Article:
Operating guidelines for the manufacturing industries
Every manufacturing industry has a certain set of guidelines under which it must operate. For some, that may mean strict document control, for others it may mean proper waste containment strategies. Either way, there are several agencies that regulate manufacturing industries. The ultimate goal is to protect the patient and customer at the end of the manufacturing process, as well as the human lives that work tirelessly day in and day out to deliver the product.
The FDA and the Pharmaceutical and Medical Device Industries
For example, in the pharmaceutical and medical device industries, the FDA (Food & Drug Administration) plays a pivotal role in ensuring that the drugs, therapeutics and devices that are made for human consumption and use meet the highest standards. After all, this is something we’re actually putting inside our bodies. Think pill. Think pacemaker.
All manufacturing at a pharmaceutical or medical device facility is performed with the patient in mind.
The EPA and the Chemicals Industry
In the chemicals industries, it is the EPA (Environmental Protection Agency) that plays a critical role in manufacturing. In that case, the EPA helps ensure that chemical plant emissions are kept to a minimum.
Any discharge from a chemical plant must be contained and treated before being discharged. That even includes rain water runoff. If it touches the surface of the plant, it has to be treated first.
Safety First with OSHA
In my experience, I’ve seen that OSHA (Occupational Safety & Health Administration) plays a huge role in both the chemicals and pharmaceuticals industries. OSHA’s mission is to ensure the human lives that keep the plant running 24/7 go home in the same condition as when they walked in.
OSHA’s scope ranges from equipment guarding on rotary pumps to working at height requirements and everything in between.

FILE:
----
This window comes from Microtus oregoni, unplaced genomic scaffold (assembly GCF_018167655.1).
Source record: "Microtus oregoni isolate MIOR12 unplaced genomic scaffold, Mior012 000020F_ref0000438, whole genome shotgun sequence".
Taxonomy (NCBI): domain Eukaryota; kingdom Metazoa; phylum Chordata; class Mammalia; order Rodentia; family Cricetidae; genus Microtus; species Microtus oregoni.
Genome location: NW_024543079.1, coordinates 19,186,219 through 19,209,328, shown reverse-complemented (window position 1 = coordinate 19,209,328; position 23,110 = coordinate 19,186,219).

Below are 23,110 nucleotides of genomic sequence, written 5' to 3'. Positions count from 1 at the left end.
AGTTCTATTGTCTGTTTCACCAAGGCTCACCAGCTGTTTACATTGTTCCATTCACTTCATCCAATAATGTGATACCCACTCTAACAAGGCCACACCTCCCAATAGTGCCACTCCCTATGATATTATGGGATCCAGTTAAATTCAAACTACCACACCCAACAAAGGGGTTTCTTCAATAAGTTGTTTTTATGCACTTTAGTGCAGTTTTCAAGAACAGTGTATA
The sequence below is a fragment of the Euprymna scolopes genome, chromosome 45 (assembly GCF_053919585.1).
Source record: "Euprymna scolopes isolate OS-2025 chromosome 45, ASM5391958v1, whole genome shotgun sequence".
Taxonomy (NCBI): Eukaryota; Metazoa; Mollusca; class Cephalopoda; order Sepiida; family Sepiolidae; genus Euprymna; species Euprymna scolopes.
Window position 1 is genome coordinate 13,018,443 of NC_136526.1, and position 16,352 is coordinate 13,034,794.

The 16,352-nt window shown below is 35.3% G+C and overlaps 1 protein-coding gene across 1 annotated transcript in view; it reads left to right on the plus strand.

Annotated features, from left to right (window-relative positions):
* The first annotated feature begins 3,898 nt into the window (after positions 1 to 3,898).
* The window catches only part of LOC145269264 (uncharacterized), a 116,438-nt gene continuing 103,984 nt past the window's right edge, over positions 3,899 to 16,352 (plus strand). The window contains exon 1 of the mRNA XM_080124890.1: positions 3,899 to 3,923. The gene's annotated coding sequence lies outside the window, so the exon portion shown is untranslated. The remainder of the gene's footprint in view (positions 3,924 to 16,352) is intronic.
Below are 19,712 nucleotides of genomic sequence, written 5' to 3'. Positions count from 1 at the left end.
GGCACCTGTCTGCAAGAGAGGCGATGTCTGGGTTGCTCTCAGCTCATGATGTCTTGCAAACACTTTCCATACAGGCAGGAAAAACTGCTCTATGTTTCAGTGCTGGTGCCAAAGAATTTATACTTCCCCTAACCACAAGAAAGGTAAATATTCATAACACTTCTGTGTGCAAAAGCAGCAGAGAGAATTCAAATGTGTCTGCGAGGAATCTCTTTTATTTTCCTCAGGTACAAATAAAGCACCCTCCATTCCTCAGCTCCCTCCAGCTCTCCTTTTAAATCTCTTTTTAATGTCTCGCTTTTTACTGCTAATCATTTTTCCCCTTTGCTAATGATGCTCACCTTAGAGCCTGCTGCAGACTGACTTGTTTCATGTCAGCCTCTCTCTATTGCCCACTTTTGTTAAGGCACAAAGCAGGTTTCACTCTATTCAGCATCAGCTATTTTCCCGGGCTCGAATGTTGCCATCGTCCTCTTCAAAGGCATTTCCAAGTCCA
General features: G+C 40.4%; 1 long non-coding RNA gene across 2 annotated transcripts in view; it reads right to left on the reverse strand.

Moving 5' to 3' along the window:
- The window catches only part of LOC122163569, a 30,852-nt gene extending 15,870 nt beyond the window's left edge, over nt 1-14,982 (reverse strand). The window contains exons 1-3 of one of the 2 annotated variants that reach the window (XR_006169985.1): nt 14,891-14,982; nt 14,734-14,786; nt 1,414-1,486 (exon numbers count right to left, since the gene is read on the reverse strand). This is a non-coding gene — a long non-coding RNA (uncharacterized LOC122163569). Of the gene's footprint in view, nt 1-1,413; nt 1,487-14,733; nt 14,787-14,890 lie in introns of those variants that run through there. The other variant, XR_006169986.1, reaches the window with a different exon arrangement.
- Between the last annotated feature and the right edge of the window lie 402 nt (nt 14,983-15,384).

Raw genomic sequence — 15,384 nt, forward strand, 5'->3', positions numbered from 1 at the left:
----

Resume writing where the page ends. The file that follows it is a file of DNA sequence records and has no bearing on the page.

Staying ready for audits
In order to remain in compliance with these agencies, manufacturing industries invest in large amounts of documentation. These industries need to remain in a state of readiness for an audit. An auditor can drop in at a moments notice. You don’t want to be caught off guard when an auditor, probably trained by the FBI (yes, really!) walks through your doors.
Auditors are trained to ask questions, lots of them.
You had better have all your ducks, goats, sheep and giraffes in a row. Maintaining adequate documentation is key to ensuring your audit goes smoothly. Now is not the time for surprises.
Is your change control process audit-ready?
Documentation typically under scrutiny is the MOC (Management of Change), also known as CC (Change Control). The MOC is the formal process under which a change to the process is documented. This is critical and can be ripe for errors. Every time you change a part of the process, you need to think through how that change can impact the overall safety and quality of the process.
In the chemicals industry, the MOC process typically falls under PSM, Process Safety Management.
PSM is the large umbrella under which all things chemical safety are managed at a chemical plant.
Other items that fall under PSM include SOPs (Standard Operating Procedures). SOPs need to be clear, concise and expertly guide the reader through the necessary tasks.
The need for effective documentation
At times, it can feel like you’re managing an alphabet soup of regulations. Not another agency? Not another acronym, right? However, effective documentation that is managed well can make this process so much easier. Investing in the time upfront to create documentation systems that essentially maintain themselves and encourage healthy documentation practices (here’s to initialing and dating everything, Big Pharma!), will save you headaches in the future.
What are the pressing documentation needs for your manufacturing facility have?
When is your next audit?
How can I help ensure your facility stays in compliance with your particular “letters of the alphabet”?
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